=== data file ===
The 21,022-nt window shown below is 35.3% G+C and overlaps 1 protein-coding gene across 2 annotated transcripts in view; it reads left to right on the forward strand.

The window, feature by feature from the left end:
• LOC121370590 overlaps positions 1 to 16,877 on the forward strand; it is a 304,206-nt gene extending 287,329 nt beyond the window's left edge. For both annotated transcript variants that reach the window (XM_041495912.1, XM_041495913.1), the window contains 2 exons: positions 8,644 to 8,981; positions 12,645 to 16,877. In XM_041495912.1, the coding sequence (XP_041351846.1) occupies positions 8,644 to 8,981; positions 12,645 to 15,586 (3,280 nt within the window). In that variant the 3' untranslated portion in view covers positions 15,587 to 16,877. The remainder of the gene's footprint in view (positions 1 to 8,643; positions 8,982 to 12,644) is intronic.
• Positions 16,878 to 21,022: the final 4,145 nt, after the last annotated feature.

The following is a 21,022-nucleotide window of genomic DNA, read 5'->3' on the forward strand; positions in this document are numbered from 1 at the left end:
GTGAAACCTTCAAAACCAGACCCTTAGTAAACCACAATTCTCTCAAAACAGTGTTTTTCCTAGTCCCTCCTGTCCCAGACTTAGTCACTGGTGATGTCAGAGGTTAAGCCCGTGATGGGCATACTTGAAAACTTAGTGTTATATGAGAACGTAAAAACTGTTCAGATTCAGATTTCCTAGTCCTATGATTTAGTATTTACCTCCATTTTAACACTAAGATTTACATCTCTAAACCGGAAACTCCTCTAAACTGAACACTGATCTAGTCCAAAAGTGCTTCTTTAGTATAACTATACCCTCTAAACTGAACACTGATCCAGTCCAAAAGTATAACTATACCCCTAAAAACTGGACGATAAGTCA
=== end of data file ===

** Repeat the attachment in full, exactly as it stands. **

The 21,022-nt window shown below is 35.3% G+C and overlaps 1 protein-coding gene across 2 annotated transcripts in view; it reads left to right on the forward strand.

The window, feature by feature from the left end:
• LOC121370590 overlaps positions 1 to 16,877 on the forward strand; it is a 304,206-nt gene extending 287,329 nt beyond the window's left edge. For both annotated transcript variants that reach the window (XM_041495912.1, XM_041495913.1), the window contains 2 exons: positions 8,644 to 8,981; positions 12,645 to 16,877. In XM_041495912.1, the coding sequence (XP_041351846.1) occupies positions 8,644 to 8,981; positions 12,645 to 15,586 (3,280 nt within the window). In that variant the 3' untranslated portion in view covers positions 15,587 to 16,877. The remainder of the gene's footprint in view (positions 1 to 8,643; positions 8,982 to 12,644) is intronic.
• Positions 16,878 to 21,022: the final 4,145 nt, after the last annotated feature.

The following is a 21,022-nucleotide window of genomic DNA, read 5'->3' on the forward strand; positions in this document are numbered from 1 at the left end:
GTGAAACCTTCAAAACCAGACCCTTAGTAAACCACAATTCTCTCAAAACAGTGTTTTTCCTAGTCCCTCCTGTCCCAGACTTAGTCACTGGTGATGTCAGAGGTTAAGCCCGTGATGGGCATACTTGAAAACTTAGTGTTATATGAGAACGTAAAAACTGTTCAGATTCAGATTTCCTAGTCCTATGATTTAGTATTTACCTCCATTTTAACACTAAGATTTACATCTCTAAACCGGAAACTCCTCTAAACTGAACACTGATCTAGTCCAAAAGTGCTTCTTTAGTATAACTATACCCTCTAAACTGAACACTGATCCAGTCCAAAAGTATAACTATACCCCTAAAAACTGGACGATAAGTCA